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How Big is too Big, for Large Tech Companies?

Are the big three tech companies (Amazon, Facebook and, Google) this era’s Standard Oil Company? In 2018, Amazon had more than 11.2 billion dollars in profit and dominated 49% of the e-commerce market share, according to techcruch.com. In 2018 , almost 30% percent of the world’s population was actively using Facebook. For 2018, Facebook’s profit was a whopping 13.92 billion. As for the world’s leading search engine, Google, Business Insider reported that 90% all 2018 Internet searches took place via the site. Google’s 2018 revenue, -which is largely made up of advertising revenue- totaled 136.22 billion dollars. Dominating the marketing and literally racking in the billions, are these big tech firms beneficial to our free market or are they in breach of the Sherman Antitrust Act law?

The Sherman Act of 1890 is a United States antitrust law that regulates corporate competition in the free market. The Sherman Act was not established to limit or prevent competition, but more so established, to prevent barriers of entry to the market. Supreme Court rulings from 1911, ordered the dissolution of John D. Rockefeller’s, Standard Oil Company, siting that the company was in breach of antitrust laws. Businessman and philanthropist John D. Rockefeller founded Standard oil in 1870 and as a business practice, the company operated by buying out competitors by means of intimidation. After its growth, Standard Oil and Rockefeller expanded in the transportation business further dominating the oil industry, by controlling the distribution channels of its oil. Standard Oil’s domination of the market share created a barrier of entry for smaller companies wanting to enter. The United states stated that Standard oil prevented competition by means of intimidation and buyouts and was therefore in breach of antitrust laws.

With the Standard Oil case as precedence, today, the question is, “are the big three tech companies breaking antitrust laws?” The Sherman Act that once protected the Davids -in the case of the corporate David and Goliath- has been ratified. In the 1960s Supreme Court Justice ,Robert Bork redefined the [once vague] law to explicitly state terms of the antitrust act. This was a direct result of overwhelming David versus Goliath cases in the 60s. Bork argues that If a company is operating in the best interest of consumers’ welfare, then it is not in breach of antitrust laws. His logic is, as long as a company isn’t price fixing or providing subpar goods/services then the company is operating ethically.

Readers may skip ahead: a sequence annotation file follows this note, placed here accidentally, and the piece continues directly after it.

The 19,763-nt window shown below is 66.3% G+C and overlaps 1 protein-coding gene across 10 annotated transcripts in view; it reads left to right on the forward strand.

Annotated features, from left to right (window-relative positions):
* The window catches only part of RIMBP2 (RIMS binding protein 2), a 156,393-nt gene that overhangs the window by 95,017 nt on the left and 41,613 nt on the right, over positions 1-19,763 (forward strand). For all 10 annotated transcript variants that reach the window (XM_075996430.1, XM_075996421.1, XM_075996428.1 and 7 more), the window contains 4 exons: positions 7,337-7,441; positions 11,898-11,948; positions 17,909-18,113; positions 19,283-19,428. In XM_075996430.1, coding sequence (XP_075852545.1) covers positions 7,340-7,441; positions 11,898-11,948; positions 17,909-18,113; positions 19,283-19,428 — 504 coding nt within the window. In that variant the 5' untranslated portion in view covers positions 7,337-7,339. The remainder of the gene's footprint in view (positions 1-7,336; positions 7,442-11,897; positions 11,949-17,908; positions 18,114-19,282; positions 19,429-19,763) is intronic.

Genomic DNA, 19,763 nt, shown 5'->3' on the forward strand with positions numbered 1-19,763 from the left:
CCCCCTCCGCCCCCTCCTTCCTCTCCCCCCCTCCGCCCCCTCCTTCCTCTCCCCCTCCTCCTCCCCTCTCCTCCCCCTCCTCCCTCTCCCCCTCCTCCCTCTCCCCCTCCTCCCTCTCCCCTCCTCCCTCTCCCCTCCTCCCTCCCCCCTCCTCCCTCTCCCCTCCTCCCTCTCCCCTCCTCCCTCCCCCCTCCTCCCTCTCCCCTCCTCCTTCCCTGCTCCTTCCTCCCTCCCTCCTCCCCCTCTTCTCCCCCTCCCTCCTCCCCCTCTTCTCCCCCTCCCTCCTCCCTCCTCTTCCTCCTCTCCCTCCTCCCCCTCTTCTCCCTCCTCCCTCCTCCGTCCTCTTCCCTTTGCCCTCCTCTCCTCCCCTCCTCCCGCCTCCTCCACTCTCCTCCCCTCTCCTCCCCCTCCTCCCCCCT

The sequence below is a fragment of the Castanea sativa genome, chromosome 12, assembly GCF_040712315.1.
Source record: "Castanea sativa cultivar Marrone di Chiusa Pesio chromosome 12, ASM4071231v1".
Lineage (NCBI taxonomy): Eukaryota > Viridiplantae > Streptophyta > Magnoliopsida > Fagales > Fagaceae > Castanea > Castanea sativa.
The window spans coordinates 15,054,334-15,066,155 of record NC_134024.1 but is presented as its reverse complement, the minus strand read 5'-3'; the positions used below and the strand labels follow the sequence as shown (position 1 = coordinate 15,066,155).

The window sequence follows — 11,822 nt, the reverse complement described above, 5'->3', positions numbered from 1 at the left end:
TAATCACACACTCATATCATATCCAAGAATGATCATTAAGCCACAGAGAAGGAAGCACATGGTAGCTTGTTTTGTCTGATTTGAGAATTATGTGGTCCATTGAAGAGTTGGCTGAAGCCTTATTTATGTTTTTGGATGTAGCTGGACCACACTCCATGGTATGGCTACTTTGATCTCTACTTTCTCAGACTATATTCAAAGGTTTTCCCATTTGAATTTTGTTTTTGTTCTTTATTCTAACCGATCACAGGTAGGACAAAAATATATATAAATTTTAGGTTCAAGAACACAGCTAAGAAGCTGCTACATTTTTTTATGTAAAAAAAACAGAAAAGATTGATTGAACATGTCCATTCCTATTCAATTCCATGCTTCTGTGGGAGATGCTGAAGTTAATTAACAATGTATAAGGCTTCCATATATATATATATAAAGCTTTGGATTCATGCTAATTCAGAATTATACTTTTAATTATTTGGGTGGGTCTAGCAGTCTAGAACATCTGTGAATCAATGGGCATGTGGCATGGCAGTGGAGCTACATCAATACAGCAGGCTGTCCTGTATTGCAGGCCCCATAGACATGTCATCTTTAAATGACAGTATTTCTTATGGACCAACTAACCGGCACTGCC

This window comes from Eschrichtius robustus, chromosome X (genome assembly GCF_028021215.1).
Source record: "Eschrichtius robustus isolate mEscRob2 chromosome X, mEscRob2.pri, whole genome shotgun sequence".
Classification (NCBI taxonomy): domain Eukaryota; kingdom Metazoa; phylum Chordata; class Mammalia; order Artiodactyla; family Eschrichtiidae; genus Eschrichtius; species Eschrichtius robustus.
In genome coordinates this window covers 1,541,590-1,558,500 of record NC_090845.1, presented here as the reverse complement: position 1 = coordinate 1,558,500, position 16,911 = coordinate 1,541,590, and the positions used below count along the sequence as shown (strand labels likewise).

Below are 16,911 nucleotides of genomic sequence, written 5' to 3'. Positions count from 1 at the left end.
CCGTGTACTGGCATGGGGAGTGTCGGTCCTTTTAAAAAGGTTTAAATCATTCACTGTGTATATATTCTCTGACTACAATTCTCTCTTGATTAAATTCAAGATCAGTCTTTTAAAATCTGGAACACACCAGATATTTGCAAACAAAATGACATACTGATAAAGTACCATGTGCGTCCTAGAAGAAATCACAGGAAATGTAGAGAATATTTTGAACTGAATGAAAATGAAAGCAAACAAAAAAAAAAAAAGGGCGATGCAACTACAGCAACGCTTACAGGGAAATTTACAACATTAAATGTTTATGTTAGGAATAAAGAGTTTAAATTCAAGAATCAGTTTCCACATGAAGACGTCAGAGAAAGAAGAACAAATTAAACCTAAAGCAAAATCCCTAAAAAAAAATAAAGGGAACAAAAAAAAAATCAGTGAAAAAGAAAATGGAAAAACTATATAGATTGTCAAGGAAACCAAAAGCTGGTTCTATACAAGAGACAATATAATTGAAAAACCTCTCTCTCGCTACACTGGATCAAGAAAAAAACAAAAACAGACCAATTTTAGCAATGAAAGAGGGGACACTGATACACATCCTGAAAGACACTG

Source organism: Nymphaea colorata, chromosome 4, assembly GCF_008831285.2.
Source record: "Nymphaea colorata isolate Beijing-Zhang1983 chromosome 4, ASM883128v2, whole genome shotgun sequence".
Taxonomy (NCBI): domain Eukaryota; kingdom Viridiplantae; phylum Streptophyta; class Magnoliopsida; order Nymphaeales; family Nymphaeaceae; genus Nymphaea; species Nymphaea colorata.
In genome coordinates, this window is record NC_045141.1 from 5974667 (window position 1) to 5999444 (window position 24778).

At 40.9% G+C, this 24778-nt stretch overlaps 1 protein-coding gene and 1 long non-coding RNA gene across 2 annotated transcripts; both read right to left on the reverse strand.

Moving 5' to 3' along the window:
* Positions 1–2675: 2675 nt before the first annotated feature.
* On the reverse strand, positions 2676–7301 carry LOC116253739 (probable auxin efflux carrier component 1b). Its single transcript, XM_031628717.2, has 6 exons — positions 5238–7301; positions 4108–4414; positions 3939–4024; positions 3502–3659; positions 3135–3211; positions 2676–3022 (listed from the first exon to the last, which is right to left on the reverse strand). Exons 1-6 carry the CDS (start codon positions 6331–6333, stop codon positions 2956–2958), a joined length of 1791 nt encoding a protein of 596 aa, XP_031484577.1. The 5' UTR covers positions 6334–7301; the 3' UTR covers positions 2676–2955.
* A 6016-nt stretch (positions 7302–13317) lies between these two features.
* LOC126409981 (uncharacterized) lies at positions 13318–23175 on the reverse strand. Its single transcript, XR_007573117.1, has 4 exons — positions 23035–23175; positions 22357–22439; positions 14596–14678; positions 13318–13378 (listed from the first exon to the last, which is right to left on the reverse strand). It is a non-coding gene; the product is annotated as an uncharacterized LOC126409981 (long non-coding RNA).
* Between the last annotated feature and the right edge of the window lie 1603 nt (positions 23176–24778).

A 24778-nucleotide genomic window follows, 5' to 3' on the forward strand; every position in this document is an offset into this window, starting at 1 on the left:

Supporters that argue large tech companies are in breach of antitrust laws, state that Facebook, Amazon , and Google have made barriers of entry almost impossible. Also argued by supporters, is that when a company has succeeded and fought past the entry barriers, they are then bought out or overtaken by much larger firms. For example, Facebook’s acquisition of Instagram. Other examples includes Beijing’s Bytedance Technology Co. 2017 Purchase of Musical.ly and Apple’s purchase of Shazam. In response to antitrust criticism, Facebook shot back by saying its purchase of Instagram was in the best interest of consumers. Facebook argued that they grew the number of users as well as improved Instagram’s infrastructure to handle its growth. Therefore operating with the consumers in mind. You be the judge, are the Big Three in breach of antitrust laws?

Note: This post was inspired by NPR’s podcast, Planet Money. There’s a three-part trilogy that goes in great detail on this subject. listen to it!

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